Yesterday, our second day off in London, I woke up halfway through the day after unintentionally staying up until 5 a.m., and went to a cafe beside our hotel for breakfast. The guitar and keys player was already there, journaling and eating lentil soup. He bought me a coffee and we sat and talked about upcoming gigs. He told me that we’ll be playing all the biggest stadiums in North America in December on the Jingle Ball tour, a series of radio shows with other artists, including Shawn Mendes and Cardi B. He told me we’ll be playing Madison Square Garden and the Scotiabank Arena. I hadn’t even considered the idea of playing venues that huge. The last show I saw at the Scotiabank Arena was Tom Petty, the summer before his death. I went with my whole family and it was monumental. I wondered if I’d be nervous. I couldn’t imagine musical intimacy between an artist and that many people at once. But when he mentioned the crowd, a sea of people, singing every word with us, I felt my heart lifting in my chest.
I can’t believe what I’ve experienced over the past six months. Watching little girls, grown men, families singing every word to Alessia’s songs brings tears to my eyes. We often have to look away, from the kids especially, when we’re singing “Scars to Your Beautiful” so we don’t choke up onstage. It’s clear how much her words resonate. To stand behind such a force and unite with so many others is an unimaginable gift.
THURS., NOV. 1
HAMBURG TO STUTTGART
Last night was our first and only night in Hamburg. After an early dinner, a bath and a complimentary beer from the mini fridge, I left the hotel to meet the rest of the crew at an Italian restaurant to celebrate the tour manager’s birthday.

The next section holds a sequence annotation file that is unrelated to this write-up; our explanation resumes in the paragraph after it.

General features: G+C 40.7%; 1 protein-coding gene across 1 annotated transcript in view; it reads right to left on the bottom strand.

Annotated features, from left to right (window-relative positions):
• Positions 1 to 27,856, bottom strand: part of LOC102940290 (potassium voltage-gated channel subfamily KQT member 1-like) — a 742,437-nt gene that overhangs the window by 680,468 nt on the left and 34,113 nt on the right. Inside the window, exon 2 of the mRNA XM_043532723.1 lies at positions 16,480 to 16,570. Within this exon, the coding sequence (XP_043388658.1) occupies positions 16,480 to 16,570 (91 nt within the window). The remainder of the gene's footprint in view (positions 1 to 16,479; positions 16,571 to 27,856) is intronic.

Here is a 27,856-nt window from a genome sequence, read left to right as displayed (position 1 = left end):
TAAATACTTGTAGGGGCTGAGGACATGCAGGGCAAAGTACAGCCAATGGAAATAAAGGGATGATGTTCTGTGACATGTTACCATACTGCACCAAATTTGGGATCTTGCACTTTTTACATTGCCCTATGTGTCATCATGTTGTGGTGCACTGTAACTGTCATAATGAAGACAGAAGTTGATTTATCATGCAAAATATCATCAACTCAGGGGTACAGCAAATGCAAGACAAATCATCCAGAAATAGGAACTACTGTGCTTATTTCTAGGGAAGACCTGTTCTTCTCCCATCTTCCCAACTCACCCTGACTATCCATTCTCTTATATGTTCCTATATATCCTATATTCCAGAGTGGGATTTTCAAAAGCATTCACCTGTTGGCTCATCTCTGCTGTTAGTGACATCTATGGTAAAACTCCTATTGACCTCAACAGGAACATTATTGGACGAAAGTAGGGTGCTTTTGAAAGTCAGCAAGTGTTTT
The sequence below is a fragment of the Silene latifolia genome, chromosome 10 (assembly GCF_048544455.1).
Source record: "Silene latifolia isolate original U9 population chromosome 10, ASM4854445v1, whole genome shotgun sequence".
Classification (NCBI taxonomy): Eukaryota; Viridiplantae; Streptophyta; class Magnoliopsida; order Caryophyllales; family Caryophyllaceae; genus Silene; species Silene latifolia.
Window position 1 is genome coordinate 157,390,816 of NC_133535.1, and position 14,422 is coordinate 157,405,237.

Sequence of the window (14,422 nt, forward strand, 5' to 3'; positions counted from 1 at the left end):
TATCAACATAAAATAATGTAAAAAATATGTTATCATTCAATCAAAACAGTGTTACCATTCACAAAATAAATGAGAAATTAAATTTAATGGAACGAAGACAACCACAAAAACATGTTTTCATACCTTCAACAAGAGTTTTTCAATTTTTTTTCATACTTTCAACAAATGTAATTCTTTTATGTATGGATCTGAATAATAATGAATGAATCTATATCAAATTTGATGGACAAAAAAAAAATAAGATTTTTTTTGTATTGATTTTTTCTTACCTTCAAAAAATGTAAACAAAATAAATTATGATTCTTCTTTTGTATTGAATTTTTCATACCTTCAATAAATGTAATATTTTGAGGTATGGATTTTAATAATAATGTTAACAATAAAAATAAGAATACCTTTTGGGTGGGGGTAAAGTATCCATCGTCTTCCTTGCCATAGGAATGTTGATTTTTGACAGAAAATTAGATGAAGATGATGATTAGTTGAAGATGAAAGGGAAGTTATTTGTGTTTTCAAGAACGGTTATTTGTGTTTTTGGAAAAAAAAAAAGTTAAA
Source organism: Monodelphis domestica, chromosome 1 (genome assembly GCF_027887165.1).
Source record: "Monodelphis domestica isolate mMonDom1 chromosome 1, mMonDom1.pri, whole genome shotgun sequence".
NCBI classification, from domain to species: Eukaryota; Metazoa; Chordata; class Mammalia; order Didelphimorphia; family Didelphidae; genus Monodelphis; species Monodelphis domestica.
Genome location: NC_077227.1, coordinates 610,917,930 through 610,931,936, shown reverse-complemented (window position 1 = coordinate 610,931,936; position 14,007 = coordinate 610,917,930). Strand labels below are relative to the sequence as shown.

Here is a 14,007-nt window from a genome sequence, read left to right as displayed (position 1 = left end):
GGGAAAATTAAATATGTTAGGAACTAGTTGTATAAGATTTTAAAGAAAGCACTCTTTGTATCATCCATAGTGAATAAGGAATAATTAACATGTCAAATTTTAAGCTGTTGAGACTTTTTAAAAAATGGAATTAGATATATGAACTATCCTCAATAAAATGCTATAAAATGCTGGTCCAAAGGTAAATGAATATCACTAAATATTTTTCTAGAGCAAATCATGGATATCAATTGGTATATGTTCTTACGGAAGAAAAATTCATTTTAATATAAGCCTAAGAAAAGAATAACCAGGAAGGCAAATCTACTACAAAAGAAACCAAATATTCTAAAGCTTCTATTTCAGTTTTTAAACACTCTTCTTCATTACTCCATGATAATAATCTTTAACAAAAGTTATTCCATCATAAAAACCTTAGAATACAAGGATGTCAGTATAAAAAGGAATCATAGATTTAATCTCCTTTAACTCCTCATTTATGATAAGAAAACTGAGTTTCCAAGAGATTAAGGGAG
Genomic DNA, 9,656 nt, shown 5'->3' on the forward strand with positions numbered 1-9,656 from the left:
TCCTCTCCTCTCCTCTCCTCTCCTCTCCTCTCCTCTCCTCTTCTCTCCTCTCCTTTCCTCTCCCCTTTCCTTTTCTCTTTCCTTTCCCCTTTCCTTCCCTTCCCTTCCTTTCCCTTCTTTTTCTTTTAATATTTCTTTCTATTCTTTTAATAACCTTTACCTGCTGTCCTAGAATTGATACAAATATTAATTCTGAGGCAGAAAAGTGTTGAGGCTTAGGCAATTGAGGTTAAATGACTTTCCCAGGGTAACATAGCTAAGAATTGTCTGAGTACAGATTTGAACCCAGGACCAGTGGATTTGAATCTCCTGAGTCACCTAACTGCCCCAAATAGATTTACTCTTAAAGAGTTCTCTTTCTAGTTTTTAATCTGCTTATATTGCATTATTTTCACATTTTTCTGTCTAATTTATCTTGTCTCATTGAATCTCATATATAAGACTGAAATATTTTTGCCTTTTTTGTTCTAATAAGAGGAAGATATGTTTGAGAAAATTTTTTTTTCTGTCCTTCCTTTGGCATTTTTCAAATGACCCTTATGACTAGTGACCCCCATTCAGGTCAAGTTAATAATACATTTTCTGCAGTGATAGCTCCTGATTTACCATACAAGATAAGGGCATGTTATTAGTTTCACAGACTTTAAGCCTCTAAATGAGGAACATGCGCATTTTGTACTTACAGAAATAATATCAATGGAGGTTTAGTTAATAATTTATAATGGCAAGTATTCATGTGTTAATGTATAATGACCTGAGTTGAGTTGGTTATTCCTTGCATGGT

When I got to the restaurant I ordered a pizza and we all sat around a long table, drinking red wine and sharing our food. We started talking about which chord everyone was. Kyla was a dominant seven. Emily was a minor sixth. Alessia and I don’t know music theory very well, so we were trying to explain which notes on a piano make up our favourite chords, playing them on a keyboard in the air. There was a piano around the corner from our table, so we got up and played our chord, the same one – a version of A minor, apparently, with a seventh and a ninth.
It was late, so there weren’t many people in the restaurant, and being roughly five bottles of red wine deep, we started playing the songs we had prepared for London. Our performance in this tiny Italian restaurant in front of three old couples was debatably better than the one we did for BBC Radio 1. We weren’t thinking too hard, laughing uncontrollably at Alessia dressed up as Velma from Scooby Doo wearing a wig that made her look like a burgundy mushroom. It was Halloween. The restaurant applauded us and the owner came out and gave Alessia a big hug. They talked to each other in Italian and found out they were from the same town. He said he felt like he had known her forever and told her to say hi to her parents for him, even though they had never met. He brought us tiny glasses of yellow alcohol that tasted like lemon lollipops. We danced down the cobblestone streets back to the hotel, interrupting the peaceful emptiness with more songs and laughter.
Now I’m on the plane from Hamburg to Stuttgart. I missed two calls from one of my best friends while I was waiting to board. I called her back and we talked for a couple of minutes. She told me about her weekend in Montreal, where she lives. All our friends from Toronto visited for Halloween and I missed it because of this trip.
I had to hang up because we were boarding. She was surprised I had to go so soon and said she had so much to tell me. I felt tears coming. I promised to call her back. I hung up before she could hear my words catch in my throat. I love this adventure. I love feeling this free. But my friends aren’t together and won’t be for a long time.
This is only the beginning and I need to be good at being away if I want to be good at this job. I feel grateful to have so much to miss. The meaning of closeness has completely changed for me.
FRI., NOV. 2
GERMANY TO SPAIN
I’m in Bilbao, in a hotel that makes me feel unsafe. No specific reason – just a vibe. My phone will be dead in the morning and I don’t have the right type of wall plug to charge it. We’re here to play the EMAs.
Earlier today, in Germany, we played a radio show, then drove an hour and a half to the Mercedes Benz museum and played a short acoustic set there. Apparently, Mercedes is the name of Mr. Benz’s daughter. Learning that made me homesick. There were a bunch of diehards in the audience of about 30 who sang all the words with us. We had mostly been playing radio shows without audiences, and having faces to sing to, sing with, brought us to life.